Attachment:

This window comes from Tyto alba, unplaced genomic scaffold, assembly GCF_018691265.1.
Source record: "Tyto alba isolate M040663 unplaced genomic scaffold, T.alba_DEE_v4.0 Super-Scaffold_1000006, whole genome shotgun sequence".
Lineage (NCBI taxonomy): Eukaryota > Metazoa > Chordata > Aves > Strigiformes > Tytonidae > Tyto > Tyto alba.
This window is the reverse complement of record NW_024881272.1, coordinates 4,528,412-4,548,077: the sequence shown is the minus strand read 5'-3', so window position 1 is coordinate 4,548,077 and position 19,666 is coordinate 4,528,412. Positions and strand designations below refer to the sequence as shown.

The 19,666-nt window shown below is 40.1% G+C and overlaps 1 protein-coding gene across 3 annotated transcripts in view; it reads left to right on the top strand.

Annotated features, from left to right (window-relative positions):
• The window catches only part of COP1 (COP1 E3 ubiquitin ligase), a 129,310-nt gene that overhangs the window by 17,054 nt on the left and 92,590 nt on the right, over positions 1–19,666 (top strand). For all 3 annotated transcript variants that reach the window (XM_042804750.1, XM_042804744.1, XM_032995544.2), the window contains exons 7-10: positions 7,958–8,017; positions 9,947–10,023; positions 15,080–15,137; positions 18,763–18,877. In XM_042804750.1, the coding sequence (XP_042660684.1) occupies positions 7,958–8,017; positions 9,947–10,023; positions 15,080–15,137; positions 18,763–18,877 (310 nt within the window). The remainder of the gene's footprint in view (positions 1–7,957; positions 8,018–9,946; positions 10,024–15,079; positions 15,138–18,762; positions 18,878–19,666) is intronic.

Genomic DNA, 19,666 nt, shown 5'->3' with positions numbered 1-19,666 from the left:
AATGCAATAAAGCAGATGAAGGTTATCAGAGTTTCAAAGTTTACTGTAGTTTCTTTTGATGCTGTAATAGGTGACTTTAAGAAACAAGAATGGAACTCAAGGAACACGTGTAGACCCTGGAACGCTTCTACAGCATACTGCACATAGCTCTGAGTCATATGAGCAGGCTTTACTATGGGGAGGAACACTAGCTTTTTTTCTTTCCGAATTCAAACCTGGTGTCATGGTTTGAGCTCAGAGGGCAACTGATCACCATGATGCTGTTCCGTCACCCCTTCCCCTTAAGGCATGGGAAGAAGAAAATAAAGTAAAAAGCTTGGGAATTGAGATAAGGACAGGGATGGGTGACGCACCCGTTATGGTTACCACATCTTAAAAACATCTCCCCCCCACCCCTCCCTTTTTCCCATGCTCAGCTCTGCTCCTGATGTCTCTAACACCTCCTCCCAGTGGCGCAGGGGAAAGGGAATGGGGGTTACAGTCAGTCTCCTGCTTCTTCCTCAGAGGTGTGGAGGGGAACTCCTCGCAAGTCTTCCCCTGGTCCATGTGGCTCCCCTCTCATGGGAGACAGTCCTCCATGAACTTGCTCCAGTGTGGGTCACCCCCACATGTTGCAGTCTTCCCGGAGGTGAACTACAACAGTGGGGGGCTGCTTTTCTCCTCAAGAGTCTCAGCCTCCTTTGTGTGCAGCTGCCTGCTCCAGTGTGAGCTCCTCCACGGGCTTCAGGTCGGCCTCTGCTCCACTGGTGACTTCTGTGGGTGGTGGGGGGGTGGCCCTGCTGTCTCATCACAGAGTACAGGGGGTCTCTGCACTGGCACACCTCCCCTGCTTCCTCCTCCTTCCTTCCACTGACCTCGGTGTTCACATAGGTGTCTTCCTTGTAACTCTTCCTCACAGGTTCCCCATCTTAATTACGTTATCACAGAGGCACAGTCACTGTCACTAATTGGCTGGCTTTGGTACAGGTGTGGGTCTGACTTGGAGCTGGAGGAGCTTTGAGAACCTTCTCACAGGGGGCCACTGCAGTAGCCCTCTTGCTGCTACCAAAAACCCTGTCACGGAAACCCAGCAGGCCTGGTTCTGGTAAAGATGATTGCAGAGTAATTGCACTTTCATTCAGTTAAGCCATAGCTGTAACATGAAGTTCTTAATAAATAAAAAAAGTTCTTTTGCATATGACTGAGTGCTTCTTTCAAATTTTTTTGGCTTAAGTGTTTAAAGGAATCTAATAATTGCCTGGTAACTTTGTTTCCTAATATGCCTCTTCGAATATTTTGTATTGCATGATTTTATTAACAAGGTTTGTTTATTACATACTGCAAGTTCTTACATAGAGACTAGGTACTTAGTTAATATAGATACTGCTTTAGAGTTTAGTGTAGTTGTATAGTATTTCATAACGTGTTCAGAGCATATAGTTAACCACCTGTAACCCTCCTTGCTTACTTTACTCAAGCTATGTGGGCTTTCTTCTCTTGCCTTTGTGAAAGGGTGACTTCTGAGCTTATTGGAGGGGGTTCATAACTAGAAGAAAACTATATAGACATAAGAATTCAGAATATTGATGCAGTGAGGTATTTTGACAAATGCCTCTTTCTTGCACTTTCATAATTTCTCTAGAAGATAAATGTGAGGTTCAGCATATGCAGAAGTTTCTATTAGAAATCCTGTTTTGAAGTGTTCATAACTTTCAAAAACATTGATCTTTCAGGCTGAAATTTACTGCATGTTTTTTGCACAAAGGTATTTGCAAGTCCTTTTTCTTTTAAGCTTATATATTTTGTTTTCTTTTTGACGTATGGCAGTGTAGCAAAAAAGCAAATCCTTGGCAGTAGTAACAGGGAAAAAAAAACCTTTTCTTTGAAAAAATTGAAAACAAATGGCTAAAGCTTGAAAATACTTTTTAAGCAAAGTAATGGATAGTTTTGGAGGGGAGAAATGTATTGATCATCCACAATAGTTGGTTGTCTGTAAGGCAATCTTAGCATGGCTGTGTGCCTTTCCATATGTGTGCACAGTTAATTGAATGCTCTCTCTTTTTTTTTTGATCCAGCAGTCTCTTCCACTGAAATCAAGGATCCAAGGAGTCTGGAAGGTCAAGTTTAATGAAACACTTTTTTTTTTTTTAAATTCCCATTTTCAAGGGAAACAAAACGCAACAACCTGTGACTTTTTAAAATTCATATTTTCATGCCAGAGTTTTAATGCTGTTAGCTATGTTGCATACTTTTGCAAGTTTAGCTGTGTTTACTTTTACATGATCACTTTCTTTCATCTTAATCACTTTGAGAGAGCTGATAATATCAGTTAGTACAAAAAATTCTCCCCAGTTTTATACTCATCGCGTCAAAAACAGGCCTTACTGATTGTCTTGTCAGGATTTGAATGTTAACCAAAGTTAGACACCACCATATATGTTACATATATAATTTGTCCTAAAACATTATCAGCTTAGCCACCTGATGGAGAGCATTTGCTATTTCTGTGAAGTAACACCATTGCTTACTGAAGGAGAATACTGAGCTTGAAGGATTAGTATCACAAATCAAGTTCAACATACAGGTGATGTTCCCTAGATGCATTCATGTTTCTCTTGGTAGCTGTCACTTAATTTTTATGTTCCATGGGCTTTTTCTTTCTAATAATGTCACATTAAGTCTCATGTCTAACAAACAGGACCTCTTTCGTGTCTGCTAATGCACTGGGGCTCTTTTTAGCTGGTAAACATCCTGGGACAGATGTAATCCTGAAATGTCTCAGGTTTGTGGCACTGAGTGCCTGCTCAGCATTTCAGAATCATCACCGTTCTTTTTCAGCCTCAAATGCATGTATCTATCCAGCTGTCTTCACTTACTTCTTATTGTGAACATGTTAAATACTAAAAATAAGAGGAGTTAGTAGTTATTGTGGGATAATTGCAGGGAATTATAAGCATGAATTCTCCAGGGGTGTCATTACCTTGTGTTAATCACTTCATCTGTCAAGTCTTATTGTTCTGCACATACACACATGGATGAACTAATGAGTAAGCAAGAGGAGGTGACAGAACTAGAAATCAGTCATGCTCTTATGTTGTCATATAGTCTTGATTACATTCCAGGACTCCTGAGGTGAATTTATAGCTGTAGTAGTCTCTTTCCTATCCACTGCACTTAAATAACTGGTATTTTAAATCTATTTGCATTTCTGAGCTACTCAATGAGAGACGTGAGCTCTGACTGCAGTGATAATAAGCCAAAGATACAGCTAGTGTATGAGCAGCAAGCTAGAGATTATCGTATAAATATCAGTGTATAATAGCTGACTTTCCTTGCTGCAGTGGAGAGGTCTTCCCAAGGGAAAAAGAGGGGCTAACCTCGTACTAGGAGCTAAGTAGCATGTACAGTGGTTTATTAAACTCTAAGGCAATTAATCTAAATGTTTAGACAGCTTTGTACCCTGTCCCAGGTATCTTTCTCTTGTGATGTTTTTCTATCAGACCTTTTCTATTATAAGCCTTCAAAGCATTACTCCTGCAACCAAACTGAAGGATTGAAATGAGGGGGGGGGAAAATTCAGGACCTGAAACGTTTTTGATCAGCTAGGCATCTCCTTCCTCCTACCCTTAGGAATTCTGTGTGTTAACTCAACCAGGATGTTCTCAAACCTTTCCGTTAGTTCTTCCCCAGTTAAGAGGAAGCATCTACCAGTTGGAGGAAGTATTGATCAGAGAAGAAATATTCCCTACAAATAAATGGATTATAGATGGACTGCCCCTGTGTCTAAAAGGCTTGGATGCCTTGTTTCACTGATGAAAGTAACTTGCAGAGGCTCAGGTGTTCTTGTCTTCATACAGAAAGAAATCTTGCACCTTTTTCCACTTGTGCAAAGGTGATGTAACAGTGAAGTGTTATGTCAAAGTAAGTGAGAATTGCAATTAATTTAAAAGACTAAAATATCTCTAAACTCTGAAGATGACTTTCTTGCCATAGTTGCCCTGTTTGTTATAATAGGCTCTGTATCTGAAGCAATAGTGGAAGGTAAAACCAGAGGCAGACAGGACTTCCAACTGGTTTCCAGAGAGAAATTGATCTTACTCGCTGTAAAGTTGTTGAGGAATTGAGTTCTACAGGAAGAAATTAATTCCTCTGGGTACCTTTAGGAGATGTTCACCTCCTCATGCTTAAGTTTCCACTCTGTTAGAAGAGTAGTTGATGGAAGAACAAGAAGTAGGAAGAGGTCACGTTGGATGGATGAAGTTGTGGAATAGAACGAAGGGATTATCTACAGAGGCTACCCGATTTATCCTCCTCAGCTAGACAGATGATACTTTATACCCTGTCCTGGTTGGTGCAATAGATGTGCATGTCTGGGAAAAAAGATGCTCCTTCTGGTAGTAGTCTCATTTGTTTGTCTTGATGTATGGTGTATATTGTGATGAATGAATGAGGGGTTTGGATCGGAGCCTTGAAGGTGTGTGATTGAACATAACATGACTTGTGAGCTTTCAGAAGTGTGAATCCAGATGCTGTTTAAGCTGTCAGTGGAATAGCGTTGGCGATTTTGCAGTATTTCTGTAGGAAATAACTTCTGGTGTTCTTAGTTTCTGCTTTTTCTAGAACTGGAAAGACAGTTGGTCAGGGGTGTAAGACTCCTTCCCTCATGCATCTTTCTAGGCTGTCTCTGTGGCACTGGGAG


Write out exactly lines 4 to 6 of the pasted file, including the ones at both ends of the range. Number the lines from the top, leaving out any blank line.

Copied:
This window is the reverse complement of record NW_024881272.1, coordinates 4,528,412-4,548,077: the sequence shown is the minus strand read 5'-3', so window position 1 is coordinate 4,548,077 and position 19,666 is coordinate 4,528,412. Positions and strand designations below refer to the sequence as shown.

The 19,666-nt window shown below is 40.1% G+C and overlaps 1 protein-coding gene across 3 annotated transcripts in view; it reads left to right on the top strand.

Annotated features, from left to right (window-relative positions):